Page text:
V is for Venice

Venice: In my humble opinion, one of the most beautiful cities in the world.

As mentioned in my S is for Souvenirs post, this was not my first trip to the city of love. Nor was it my second. It was actually my fourth, and that in itself testifies to the magic of this city.

What I find with many popular cities when travelling, is that people will often go to a city to seek out things to see within that city. In Berlin you might go to the Brandenburg Gate, in Rome to the Colosseum, in Paris to the Eiffel Tower, and in London to Westminister Abbey. It would no doubt be considered a failed expedition if a number of those ‘things to do’ weren’t ticked off the the list.

Venice is different.

Venice is a city that is enjoyed just for being itself. Sure, there are piazzas and murano glass islands and architectural glories to marvel, but I genuinely believe, and have also heard it said from others, that the beauty of Venice lies simply in being able to walk through the maze of worn alleyways, crossing bridged canals and watching gondolas glide by as the gondoliers whistle or sing away in Italian.

That’s why the best way to enjoy Venice is to put the map away and just wander.

That’s right, wander.

There is definitely something to be said for getting lost in Venice. In fact, I’m inclined to say it’s the only way to truly enjoy it. Follow the main drag and you will end up in Piazza San Marco in half an hour, with your fair share of souvenir shops guiding your way through crowded narrow alleyways.

Steer away even slightly from the main drag, and you’ll find yourself walking alone across beautiful bridges, passing locals doing their grocery shopping, and children on their way to school. Of the 409 bridges in Venice, no two are the same, and with the warm ochres, autumn oranges and rusty reds that paint the buildings, there is no tiring of the beautiful surrounds.

You could spend a whole day just wandering like this and never lose interest.

This particular trip to Venice happened to take place just when the big freeze across Europe began. It was -4 degrees and freezing, but despite fog and cold, it did not dampen my admiration of the place. It did, however, make for a relatively brief wander, with frozen toes determining our return home after just three hours.

Even after four visits, I’m still eager to return to Venice. There is something magical and terribly unique about a city immersed in water, yet there isn’t a canal or submerged building that looks out of place.

I don’t know that I’ll ever tire of the old buildings, quiet alleyways and rocking Gondolas. What I do know is, if you haven’t already, it’s about time you too, went and got lost in Venice.

Click on any of the photos below to enlarge


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42 comments on “V is for Venice

  1. Yep, getting lost is the best way to see Venice, but I think it’s also the only way! No two street maps are the same; I got horribly lost every time I set foot outside of San Marco Piazza. I didn’t mind, though – it’s such a gorgeous place.

  2. Moto bene! Grazie.

    That’s about all the Italian I have. A very nice post. My wife and I visited Venice probably 10 years ago. We intended to return this year and instead are opting to visit Quebec City, Quebec. Maybe next year is Venice. It’s hard to like places so much, when there are other places unvisited.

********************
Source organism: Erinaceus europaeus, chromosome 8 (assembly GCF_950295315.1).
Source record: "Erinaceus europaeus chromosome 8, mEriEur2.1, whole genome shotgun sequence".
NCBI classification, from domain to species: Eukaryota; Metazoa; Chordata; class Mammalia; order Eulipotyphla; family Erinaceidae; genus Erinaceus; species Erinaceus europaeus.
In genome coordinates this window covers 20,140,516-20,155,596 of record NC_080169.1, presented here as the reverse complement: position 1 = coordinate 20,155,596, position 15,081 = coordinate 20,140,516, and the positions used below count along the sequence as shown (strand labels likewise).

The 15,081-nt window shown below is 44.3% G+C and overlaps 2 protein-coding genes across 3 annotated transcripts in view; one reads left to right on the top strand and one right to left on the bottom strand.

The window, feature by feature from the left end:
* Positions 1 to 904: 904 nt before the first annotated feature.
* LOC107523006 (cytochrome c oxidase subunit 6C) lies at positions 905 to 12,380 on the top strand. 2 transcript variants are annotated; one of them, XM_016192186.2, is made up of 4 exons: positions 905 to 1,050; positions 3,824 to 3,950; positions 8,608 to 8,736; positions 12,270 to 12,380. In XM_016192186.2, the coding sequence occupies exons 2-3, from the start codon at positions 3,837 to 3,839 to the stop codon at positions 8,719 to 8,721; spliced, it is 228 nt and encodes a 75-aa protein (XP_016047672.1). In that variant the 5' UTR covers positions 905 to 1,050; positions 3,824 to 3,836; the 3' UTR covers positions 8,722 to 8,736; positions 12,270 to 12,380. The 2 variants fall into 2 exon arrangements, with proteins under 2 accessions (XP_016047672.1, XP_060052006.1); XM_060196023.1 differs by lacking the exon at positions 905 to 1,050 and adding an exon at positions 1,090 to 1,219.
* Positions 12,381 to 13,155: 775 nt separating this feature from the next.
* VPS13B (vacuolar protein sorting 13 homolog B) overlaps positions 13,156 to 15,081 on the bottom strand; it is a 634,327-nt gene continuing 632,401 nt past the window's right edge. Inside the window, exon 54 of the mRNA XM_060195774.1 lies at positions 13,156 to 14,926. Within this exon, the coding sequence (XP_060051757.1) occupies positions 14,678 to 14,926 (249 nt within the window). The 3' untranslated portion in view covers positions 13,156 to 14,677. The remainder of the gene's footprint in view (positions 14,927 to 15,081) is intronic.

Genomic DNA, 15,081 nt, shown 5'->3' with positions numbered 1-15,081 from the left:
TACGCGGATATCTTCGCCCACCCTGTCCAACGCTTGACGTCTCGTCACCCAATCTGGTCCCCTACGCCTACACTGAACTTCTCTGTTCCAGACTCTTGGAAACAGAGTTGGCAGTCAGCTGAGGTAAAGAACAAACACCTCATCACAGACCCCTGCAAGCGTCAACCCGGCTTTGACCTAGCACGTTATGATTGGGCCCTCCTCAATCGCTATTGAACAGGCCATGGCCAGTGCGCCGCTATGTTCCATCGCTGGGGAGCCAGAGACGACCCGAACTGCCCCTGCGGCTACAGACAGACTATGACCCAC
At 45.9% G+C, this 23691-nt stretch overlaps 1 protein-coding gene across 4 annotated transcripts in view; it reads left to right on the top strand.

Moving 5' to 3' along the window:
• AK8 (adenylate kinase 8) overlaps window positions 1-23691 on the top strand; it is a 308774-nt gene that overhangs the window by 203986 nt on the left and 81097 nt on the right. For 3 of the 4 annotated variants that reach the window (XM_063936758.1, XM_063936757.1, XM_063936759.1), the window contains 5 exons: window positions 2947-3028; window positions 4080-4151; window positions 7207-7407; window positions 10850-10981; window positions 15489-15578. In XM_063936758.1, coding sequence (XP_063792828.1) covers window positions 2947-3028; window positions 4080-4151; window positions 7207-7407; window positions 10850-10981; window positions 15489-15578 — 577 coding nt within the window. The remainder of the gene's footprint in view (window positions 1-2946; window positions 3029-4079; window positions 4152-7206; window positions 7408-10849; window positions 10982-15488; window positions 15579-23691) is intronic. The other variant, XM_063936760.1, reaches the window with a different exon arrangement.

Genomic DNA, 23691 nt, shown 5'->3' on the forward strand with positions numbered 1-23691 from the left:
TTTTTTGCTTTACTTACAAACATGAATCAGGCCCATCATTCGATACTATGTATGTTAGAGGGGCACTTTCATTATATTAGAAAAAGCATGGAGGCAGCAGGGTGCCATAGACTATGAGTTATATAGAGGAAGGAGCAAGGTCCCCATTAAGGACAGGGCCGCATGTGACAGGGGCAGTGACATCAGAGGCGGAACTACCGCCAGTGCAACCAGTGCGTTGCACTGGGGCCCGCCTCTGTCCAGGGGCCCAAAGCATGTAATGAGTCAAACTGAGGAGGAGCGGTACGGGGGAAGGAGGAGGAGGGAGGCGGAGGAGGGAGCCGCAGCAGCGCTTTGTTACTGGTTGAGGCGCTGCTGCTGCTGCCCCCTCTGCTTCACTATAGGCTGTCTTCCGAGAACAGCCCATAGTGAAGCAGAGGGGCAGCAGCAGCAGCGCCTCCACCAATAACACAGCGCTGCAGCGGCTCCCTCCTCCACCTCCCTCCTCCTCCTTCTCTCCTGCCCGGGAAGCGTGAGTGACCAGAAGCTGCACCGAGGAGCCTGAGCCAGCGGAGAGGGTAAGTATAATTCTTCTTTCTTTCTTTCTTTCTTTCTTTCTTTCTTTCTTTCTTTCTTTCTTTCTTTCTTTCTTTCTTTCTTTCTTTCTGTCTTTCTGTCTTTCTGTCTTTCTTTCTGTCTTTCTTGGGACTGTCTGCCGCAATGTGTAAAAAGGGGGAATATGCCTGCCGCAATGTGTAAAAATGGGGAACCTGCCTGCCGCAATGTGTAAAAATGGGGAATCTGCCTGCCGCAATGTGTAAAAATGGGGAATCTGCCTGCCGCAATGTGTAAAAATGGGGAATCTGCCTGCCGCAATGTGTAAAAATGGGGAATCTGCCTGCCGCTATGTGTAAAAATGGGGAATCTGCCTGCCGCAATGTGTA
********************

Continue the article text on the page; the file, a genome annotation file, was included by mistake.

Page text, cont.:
• Bravo! It really is difficult to keep returning to favourite places when you know there are so many more places to visit. Hope you have an amazing time in Quebec!

  3. Great photographs! Lovely.
    I agree on getting lost too. Someone at my work was grousing recently about how horrible Venice was because of all the tourists, but then she admitted that she was too afraid to ‘get lost’. What a shame.

  4. Venice is stunning. I was there for Carnevale in 2010 (absolute mayhem! But of the best sort). My friends and I got lost, stuck in the throngs, and nearly missed our boat to the mainland. But it was an incredible city, one I was quite happy to be lost in.
    I would love to go back.

  5. Interesting reflection on it being seen as a city itself rather than landmarks located within a more central place.

    To me, landmarks seem like merely a common ground for tourists. Everyone goes to see these things so that they can discuss with others who have also seen these things and bond over shared experience. It is not about the thing itself… just an opportunity for sharing.

    Do you think this could apply to Venice as a whole, then?

    • Yes, I think it probably could be applied to Venice as whole. Though I think a lot of landmarks are so named because there is something special about them that keeps people coming back. I know there are some people who visit landmarks for the sake of it, with no real appreciation for what they’re seeing or any desire to find out more. For many I’m sure it’s just a photo opportunity. But I’ve rarely found landmark hopping to be an opportunity for great discussions. In fact, I’ve generally experienced the opposite. “Did you go to the colosseum?” “Yeah, it was amazing. How about you?” “Yep.” It’s almost a conversation stopper, because what more could either person offer that they don’t already know? Now, when you start sharing different travel experiences, I think that’s when conversation gets interesting!

      Thanks for stopping by and commenting :)

    • I know I preached ‘get lost in Venice’, but sometimes I wonder how you could not! It’s such a maze! One day I have to stay over a few nights. How on earth did you manage with your suitcases and all the bridges? I’ve always wondered..

  6. Ah, I would love to go to Venice, it’s the only place I’m really desperate to go to.When I eventually do I think I’ll take your advice and just walk about, you make it sound wonderful :)

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